Thank you, Coronavirus. You ripped the scales from our eyes. You reminded us of our very real mortality. You helped us understand that we needed to share health records at a population level to fight this thing. You forced us to build real time Application Programming Interfaces. We started adopting interoperability standards like HL7 FHIR that shared pathology test data with QR code data so we could, “test and trace”. Digital health transformation enabled society to isolate households and families at risk and save millions of lives of the unvaccinated.
Corona elevated public health to morning television. It had the public debating the relative merits of messenger RNA vaccines over protein adjuvant vaccines. …and in the melee, more health services realised they needed to lift their digital health game, to invest and participate, to improve patient and workforce experience.
Then along came AI. The playful, poetic and nonsensical ChatGPT that democratised AI. No longer did you require a PhD in neural networks to use AI at home or even at work. Among the health workforce, doctors led the revolution, innovatively adopting GenAI to write up Outpatient medical notes, referral letters and reports so they could improve efficiency. They say necessity is the mother of invention. I say it is easier to beg forgiveness than to seek permission.
We do, of course require updated ethics, good governance, regulation and even a few good policies and guidelines to realise the benefits of AI in Health. To make a poor pun, the needle has moved. Previously, the public was fearful of AI and surveys reported that patients did not want their healthcare professionals using it in their care. The zeitgeist is now ravenous for more AI. Patients now understand that AI may help get a better, faster diagnosis. AI will help select personalised precision medicine therapies. AI will explain the medical record to patients and carers in the comfort of their own home long after the anxiety and emotion of the medical consultation has subsided.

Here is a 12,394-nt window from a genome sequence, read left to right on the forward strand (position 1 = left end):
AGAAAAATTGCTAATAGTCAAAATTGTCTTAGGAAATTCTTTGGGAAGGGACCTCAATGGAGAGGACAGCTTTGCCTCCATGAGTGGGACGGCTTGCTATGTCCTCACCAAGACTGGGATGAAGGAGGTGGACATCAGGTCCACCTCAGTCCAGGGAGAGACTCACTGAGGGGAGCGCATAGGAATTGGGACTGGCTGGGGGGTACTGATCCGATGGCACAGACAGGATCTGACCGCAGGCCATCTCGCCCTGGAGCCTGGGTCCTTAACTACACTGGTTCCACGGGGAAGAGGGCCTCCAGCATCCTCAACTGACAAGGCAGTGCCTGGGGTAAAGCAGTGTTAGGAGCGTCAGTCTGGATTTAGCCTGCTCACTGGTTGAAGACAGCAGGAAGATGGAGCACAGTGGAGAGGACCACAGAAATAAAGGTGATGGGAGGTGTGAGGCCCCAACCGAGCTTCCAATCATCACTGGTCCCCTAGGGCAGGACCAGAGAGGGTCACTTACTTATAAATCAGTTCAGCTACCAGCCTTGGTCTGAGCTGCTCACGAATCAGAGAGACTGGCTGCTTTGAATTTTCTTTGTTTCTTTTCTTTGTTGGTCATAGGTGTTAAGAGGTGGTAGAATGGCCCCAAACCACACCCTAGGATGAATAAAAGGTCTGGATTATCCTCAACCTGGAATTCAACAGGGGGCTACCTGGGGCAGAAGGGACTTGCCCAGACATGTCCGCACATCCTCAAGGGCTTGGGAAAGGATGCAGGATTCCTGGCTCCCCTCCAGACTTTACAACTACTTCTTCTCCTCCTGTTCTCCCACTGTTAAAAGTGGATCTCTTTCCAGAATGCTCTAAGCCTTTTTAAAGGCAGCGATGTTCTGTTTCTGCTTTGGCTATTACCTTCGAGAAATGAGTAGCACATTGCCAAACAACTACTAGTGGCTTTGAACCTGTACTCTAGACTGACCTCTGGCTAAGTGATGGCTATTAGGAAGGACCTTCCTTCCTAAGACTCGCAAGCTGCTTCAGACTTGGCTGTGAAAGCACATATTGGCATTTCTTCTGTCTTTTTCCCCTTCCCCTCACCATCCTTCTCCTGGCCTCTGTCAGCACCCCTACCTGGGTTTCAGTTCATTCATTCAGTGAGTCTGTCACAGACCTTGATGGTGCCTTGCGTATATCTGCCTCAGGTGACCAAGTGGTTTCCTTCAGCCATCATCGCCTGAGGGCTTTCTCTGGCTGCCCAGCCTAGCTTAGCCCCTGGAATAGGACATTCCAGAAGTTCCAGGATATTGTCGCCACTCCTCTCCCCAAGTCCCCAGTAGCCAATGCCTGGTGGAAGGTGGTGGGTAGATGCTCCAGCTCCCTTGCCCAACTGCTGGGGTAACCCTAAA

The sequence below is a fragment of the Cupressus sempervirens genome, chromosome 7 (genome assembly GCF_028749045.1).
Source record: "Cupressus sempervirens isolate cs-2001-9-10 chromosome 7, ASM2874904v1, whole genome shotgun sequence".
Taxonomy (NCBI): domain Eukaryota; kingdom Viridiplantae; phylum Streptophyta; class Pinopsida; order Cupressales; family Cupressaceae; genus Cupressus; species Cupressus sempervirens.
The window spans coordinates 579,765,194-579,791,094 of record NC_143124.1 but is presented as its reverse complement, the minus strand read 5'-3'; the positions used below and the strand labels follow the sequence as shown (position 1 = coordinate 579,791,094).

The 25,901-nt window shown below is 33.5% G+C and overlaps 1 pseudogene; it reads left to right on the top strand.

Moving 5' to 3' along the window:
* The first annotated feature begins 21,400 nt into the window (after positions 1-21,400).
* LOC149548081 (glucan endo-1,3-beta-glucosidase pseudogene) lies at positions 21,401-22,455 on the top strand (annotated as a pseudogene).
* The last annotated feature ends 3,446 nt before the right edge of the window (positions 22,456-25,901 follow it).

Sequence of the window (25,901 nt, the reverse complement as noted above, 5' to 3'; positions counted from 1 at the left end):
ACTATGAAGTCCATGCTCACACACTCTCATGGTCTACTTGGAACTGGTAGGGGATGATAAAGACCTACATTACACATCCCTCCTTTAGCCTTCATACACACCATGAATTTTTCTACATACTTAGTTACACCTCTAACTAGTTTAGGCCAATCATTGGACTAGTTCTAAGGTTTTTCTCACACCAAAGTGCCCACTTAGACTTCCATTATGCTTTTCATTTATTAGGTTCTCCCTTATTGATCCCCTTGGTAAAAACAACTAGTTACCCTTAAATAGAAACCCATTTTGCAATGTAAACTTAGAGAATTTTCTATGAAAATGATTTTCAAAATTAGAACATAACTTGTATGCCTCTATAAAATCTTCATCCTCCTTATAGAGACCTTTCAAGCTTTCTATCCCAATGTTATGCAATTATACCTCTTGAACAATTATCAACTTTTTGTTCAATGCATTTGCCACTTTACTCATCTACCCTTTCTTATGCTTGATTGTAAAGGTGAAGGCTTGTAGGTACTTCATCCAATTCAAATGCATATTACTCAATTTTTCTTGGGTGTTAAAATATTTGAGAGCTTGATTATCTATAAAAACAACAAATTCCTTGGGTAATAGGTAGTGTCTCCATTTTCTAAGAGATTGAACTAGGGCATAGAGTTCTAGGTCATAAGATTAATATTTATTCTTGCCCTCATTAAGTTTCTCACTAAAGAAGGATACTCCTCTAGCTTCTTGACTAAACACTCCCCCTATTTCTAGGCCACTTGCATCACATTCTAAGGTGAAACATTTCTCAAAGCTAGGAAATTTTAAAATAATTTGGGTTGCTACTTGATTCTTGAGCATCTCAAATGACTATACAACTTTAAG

No. AI will not leave us now. AI will drive the relentless adoption of integrated, interoperable systems that enable us to deliver better quality, better value care and achieve greater health outcomes than ever before.
AI is making life easier and improving care quality. According to Forbes and the World Economic Forum AI is already achieving that promise in these areas:
- Interpreting and reporting X-rays, CT scans and MRIs
- Accelerating drug discovery and development
- Improving Clinical Trial efficiency
- Real time remote patient monitoring
- Automating workflows and decreasing administrative burden
The future of healthcare is bright. Out of a global pandemic arose the possibility of humans and machines working together to deliver better health. Creative genius and hard work combined to solve a wicked problem that had previously baffled most health services. For those health systems that want to survive and flourish, AI will deliver digital health.